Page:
FOR IMMEDIATE RELEASE
July 12, 2010
Ben Smilowitz, 202-556-3023
Disaster Accountability Project Releases Report On The Transparency of Relief Organizations Responding to the 2010 Haiti Earthquake
Shocking Lack of Transparency Underscores Need for New Transparency/Information Standards In Relief Operations
The Disaster Accountability Project today issued a report entitled “Report On The Transparency of Relief Organizations Responding to the 2010 Haiti Earthquake.” The report details the results of an intensive, 5-month investigation to determine whether those non-profit and non-governmental organizations that solicited donations for Haiti disaster relief produced situation reports on their activities, and if so, how comprehensive and publicly accessible such situation reports were.View Report Here: http://www.scribd.com/doc/34223667/Report-On-Transparency-of-Relief-Organizations-Responding-to-the-2010-Haiti-Earthquake
In its investigation, The Disaster Accountability Project found that of the 197 organizations identified as soliciting money for their activities in Haiti following the earthquake:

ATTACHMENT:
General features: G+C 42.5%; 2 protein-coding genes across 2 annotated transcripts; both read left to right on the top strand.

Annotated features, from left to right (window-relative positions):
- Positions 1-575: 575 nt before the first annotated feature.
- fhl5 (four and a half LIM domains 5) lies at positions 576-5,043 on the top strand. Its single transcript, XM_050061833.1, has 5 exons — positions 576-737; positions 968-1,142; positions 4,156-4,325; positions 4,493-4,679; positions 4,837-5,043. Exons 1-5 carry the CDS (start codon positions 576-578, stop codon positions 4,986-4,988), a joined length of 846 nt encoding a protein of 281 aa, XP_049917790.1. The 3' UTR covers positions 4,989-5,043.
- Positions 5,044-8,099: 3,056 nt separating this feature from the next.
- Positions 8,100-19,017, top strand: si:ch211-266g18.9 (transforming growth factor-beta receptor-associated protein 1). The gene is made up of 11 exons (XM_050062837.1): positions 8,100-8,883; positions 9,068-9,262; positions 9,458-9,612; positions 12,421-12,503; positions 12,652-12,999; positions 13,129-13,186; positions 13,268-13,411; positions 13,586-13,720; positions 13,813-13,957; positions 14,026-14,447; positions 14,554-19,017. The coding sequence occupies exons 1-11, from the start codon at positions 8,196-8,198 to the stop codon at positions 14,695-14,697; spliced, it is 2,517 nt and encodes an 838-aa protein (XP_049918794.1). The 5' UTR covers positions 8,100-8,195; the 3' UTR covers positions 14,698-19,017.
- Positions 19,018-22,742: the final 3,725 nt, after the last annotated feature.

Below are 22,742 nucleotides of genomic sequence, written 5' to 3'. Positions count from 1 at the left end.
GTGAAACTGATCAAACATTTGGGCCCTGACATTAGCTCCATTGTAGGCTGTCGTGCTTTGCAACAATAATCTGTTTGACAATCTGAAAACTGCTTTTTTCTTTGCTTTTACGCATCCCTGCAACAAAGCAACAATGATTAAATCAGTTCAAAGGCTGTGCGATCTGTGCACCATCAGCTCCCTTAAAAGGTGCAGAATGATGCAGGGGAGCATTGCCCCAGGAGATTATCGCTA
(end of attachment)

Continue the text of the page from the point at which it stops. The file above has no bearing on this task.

• Only 6 had publicly available, regularly updated, factual situation reports detailing their activities.
• The vast majority, 128, did not have factual situation reports available on their websites, relying instead upon anecdotal descriptions of activities or emotional appeals.
• Only approximately ten percent, 21, were responsive to a survey requesting more information, and of those, a number provided incomplete answers.
“It is infuriating that so many groups continue to violate the public trust with so much cash-on-hand donated to alleviate suffering on the ground. Shouldn’t we expect more from groups that are raising hundreds of millions of dollars from a public asked to generously donate, immediately after the earthquake?” said Ben Smilowitz, Executive Director, Disaster Accountability Project.
“After the quake, the public was eager to donate, but it had to know which groups already had the greatest capacity to deliver, which groups were already in Haiti, and which were planning trips for six months later. Looking back over the last six months, the lack of transparency by relief groups has caused much of the coordination problems that continue to plague the response,” said Smilowitz.
The Disaster Accountability Project’s findings are divided into two categories in the report:
1) how responsive the were organizations to requests for more information and,
2) how accessible and detailed were their situation reports.
Information is critical. After a disaster occurs, relief groups need large amounts of cash on hand to mobilize appropriate amounts of personnel and supplies to reach the ground and save lives within a critical window of opportunity. After the Haiti earthquake, survivors buried in the rubble could only be rescued in the first few days. After this window, the focus of the operation shifted from search-and-rescue to one of recovery. Health needs had to be quickly addressed to save lives.